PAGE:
John Marin’s career as a painter began when he moved to Paris in summer 1905. During his first stay in the French capital he took part in the Salon d’Automne of 1908 and 1910 and in the Salon des Indépendants of 1909. Later the photographer Alfred Stieglitz brought him into contact with the latest avant-garde trends in New York and he became a member of the founding core of American Modernism. Indeed, as early as 1910 Marin was the first American painter to have a one-man show devoted to him at Alfred Stieglitz’s legendary gallery at 291 Fifth Avenue.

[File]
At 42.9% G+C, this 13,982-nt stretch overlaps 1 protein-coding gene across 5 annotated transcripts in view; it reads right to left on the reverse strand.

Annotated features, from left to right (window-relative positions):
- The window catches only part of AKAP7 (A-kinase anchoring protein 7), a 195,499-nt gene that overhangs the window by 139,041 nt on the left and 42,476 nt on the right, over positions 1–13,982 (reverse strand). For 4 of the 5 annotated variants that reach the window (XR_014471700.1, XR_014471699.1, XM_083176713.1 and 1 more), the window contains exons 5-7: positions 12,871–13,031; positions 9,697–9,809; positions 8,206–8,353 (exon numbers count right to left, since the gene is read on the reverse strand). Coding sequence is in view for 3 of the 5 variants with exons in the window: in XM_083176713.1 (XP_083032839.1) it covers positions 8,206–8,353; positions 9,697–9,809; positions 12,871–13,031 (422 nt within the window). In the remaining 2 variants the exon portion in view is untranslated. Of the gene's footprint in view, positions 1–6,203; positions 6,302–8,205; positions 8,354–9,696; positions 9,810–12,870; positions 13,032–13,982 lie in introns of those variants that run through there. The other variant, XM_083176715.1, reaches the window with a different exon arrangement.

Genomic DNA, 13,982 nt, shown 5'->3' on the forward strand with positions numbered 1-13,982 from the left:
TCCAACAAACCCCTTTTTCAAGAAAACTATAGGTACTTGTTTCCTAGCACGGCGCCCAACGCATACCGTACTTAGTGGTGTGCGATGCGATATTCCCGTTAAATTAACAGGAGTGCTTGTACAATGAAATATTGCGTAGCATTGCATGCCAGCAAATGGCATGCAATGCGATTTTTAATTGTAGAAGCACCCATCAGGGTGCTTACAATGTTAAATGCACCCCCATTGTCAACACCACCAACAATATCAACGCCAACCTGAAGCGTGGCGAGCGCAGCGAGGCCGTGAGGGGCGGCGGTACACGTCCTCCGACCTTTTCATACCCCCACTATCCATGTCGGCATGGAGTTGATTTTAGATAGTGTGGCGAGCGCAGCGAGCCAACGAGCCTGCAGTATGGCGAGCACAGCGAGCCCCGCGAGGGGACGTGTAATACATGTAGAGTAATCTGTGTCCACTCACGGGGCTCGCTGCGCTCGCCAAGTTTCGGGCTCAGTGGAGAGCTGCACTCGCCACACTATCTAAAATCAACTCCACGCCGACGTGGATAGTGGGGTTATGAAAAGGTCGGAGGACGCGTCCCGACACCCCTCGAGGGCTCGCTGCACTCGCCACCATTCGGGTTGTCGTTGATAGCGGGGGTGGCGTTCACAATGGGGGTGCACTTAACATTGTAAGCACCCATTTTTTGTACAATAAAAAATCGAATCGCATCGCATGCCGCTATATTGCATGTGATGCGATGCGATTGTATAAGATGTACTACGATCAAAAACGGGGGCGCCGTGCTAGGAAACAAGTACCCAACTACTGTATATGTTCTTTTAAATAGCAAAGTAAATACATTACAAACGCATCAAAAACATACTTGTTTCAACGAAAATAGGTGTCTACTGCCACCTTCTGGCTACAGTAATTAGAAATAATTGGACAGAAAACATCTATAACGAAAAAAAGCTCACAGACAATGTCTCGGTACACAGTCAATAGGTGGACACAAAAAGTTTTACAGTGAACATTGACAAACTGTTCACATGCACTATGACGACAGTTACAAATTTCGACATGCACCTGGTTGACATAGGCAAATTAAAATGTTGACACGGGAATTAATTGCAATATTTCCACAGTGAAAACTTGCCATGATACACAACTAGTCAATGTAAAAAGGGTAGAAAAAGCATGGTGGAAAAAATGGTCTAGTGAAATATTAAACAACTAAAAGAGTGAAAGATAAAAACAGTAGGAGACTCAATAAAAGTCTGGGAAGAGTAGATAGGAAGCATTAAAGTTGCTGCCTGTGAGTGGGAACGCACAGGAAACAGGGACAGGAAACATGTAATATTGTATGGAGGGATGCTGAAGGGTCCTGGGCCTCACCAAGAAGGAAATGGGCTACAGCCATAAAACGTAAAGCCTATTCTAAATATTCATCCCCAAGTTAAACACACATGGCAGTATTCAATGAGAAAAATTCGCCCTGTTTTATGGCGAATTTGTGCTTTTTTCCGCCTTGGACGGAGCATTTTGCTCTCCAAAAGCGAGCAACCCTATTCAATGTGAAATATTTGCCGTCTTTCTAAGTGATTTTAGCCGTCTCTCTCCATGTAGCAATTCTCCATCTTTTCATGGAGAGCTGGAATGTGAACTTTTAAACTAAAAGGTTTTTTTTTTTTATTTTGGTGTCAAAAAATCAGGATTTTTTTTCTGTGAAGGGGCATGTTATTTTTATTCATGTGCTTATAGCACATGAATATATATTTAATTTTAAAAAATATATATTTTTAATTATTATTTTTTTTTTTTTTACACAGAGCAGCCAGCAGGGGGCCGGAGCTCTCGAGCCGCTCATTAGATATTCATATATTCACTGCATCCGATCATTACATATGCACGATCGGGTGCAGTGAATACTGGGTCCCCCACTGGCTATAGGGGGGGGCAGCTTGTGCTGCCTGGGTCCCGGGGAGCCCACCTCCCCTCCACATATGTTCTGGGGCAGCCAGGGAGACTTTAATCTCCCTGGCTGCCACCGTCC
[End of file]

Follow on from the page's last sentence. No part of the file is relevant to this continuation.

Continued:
The present Abstraction belonging to the Thyssen-Bornemisza collection, painted in 1917, is one of a set of watercolours in which Marin experiments with non-objective language. As an exception to the norm that characterises his later output, in this group of experimental works no allusion is found to visible forms of nature. Sheldon Reich links them to the abstract paintings of his friend Marsden Hartley, and Gail Levin likewise suggests that for Abstraction Marin may have drawn inspiration from a work by Hartley entitled Military, then in Stieglitz’s collection, which Marin had probably seen. There are fairly evident similarities between the two compositions in the visual representation of the sound of the trumpets and in the palette of bright colours that was so characteristic of Hartley’s painting.